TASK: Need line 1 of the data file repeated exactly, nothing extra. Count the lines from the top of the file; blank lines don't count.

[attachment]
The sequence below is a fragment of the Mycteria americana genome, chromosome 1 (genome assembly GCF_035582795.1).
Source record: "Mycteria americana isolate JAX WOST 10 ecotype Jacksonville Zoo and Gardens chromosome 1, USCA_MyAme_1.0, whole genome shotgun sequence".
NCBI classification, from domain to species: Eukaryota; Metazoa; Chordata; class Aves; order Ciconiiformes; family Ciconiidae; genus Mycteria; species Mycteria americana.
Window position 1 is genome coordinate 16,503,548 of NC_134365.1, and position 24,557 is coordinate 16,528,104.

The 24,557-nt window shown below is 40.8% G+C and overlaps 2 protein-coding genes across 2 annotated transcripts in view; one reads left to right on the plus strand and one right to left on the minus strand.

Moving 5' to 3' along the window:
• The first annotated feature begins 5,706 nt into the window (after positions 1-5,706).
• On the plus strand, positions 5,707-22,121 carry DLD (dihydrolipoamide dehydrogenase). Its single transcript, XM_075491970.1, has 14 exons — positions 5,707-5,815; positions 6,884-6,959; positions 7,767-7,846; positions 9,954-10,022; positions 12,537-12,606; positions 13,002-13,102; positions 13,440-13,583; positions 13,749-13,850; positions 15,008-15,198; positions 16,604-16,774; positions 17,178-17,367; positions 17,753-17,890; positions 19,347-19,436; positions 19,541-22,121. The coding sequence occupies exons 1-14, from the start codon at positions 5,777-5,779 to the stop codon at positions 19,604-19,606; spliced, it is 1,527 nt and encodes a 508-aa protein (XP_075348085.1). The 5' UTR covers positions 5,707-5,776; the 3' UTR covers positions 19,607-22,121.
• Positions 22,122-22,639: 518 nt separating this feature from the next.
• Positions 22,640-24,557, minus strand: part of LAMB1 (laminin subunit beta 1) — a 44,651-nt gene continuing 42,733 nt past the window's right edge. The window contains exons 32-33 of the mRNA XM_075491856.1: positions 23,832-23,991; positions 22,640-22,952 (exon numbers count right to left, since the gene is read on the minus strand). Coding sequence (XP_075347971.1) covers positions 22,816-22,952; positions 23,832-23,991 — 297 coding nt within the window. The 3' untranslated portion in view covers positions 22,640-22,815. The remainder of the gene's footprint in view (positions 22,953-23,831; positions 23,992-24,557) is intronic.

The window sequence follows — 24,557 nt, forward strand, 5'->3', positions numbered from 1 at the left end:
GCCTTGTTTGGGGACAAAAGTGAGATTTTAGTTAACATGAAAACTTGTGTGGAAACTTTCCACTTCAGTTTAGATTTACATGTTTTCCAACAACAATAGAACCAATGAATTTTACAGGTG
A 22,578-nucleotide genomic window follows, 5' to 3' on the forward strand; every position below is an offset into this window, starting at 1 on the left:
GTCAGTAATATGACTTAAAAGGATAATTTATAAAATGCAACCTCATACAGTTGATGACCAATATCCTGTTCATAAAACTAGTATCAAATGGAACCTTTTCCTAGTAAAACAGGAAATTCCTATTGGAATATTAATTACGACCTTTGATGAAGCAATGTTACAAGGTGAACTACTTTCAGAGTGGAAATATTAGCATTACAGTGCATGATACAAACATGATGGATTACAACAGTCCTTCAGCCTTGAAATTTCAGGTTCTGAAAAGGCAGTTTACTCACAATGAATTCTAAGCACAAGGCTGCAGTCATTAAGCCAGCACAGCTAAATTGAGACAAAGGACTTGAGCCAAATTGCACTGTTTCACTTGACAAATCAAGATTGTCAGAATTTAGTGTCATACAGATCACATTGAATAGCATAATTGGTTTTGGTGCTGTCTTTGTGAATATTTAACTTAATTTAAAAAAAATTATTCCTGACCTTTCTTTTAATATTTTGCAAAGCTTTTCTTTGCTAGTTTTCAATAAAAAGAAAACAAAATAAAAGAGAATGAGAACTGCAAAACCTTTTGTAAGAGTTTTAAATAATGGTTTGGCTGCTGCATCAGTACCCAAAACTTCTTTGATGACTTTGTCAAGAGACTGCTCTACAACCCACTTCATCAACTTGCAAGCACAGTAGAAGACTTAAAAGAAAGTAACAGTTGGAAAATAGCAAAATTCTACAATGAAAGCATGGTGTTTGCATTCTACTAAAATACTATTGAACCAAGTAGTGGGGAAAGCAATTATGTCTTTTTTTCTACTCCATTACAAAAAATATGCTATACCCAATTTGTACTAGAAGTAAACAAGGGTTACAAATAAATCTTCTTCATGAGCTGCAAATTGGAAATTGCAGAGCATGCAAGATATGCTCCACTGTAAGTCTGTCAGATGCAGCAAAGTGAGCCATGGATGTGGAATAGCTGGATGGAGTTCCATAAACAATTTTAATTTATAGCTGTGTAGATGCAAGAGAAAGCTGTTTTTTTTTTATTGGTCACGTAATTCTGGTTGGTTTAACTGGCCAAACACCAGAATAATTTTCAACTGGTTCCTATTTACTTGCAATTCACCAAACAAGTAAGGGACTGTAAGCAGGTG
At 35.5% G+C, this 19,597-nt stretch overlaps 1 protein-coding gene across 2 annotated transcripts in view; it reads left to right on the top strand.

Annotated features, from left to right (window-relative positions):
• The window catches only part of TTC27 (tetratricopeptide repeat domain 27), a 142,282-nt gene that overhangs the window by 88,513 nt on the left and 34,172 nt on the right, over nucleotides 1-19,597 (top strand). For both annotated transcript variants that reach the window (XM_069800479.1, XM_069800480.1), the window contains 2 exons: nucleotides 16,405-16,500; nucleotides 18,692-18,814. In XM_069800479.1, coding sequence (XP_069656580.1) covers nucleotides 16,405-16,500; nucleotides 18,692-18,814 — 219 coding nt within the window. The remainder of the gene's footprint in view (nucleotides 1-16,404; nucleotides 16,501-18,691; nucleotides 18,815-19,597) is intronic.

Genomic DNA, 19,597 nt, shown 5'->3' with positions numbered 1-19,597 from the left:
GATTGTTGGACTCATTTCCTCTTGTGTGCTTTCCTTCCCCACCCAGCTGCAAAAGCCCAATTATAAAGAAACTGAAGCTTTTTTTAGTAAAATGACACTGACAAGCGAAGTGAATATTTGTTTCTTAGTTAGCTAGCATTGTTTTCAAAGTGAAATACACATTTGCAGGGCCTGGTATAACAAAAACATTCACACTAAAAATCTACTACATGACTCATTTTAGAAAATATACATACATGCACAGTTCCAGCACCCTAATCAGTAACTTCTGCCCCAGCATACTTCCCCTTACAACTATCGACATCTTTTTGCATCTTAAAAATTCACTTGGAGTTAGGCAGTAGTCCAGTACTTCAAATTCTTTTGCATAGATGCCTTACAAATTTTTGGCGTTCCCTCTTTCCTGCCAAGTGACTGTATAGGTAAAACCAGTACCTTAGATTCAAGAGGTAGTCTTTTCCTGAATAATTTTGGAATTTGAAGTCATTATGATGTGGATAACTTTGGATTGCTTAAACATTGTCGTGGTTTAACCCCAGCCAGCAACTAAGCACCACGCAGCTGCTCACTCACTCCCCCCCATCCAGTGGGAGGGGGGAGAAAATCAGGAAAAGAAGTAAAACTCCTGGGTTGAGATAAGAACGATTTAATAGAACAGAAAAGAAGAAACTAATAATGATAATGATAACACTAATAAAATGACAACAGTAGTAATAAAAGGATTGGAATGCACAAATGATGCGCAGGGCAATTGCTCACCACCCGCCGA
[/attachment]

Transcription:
The sequence below is a fragment of the Mycteria americana genome, chromosome 1 (genome assembly GCF_035582795.1).